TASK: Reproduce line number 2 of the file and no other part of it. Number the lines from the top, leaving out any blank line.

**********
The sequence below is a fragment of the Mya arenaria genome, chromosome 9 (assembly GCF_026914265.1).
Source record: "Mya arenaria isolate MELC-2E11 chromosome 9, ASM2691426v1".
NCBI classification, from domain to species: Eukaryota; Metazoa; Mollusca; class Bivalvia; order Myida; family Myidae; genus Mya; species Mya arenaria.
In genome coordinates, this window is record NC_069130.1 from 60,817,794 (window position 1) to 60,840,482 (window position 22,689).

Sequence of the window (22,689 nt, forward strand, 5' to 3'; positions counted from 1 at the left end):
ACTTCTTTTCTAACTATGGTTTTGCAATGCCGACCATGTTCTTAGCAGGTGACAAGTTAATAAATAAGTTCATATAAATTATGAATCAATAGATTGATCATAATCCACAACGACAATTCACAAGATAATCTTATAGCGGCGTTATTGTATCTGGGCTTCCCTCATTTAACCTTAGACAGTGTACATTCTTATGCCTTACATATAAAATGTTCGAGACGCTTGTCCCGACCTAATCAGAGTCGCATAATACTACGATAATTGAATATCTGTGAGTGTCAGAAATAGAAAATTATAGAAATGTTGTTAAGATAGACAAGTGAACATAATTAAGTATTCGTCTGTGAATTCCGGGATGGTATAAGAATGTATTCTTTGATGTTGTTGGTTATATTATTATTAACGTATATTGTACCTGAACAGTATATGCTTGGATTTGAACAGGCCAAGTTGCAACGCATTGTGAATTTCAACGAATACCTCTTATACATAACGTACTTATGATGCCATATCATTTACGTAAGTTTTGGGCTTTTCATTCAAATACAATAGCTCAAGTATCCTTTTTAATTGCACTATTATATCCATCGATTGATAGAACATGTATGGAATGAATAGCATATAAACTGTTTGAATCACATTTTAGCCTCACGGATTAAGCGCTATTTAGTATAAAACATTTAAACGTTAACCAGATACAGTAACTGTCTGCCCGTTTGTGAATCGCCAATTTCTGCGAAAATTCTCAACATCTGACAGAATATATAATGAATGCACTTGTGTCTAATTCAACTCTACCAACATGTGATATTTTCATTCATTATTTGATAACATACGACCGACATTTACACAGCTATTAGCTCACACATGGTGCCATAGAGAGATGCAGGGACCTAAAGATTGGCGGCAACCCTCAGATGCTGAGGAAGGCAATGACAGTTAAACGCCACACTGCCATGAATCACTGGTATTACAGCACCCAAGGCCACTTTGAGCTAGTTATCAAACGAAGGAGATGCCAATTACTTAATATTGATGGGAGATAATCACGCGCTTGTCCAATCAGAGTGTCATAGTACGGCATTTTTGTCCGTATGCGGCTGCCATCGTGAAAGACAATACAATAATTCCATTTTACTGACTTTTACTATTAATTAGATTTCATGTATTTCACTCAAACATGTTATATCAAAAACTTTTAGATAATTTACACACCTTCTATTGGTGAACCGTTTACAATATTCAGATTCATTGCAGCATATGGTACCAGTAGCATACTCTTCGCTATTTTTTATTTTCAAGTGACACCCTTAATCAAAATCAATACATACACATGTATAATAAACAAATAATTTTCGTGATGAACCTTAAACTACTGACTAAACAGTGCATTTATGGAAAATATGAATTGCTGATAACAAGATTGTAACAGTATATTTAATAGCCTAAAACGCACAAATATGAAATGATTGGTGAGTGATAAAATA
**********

Source record: "Mya arenaria isolate MELC-2E11 chromosome 9, ASM2691426v1".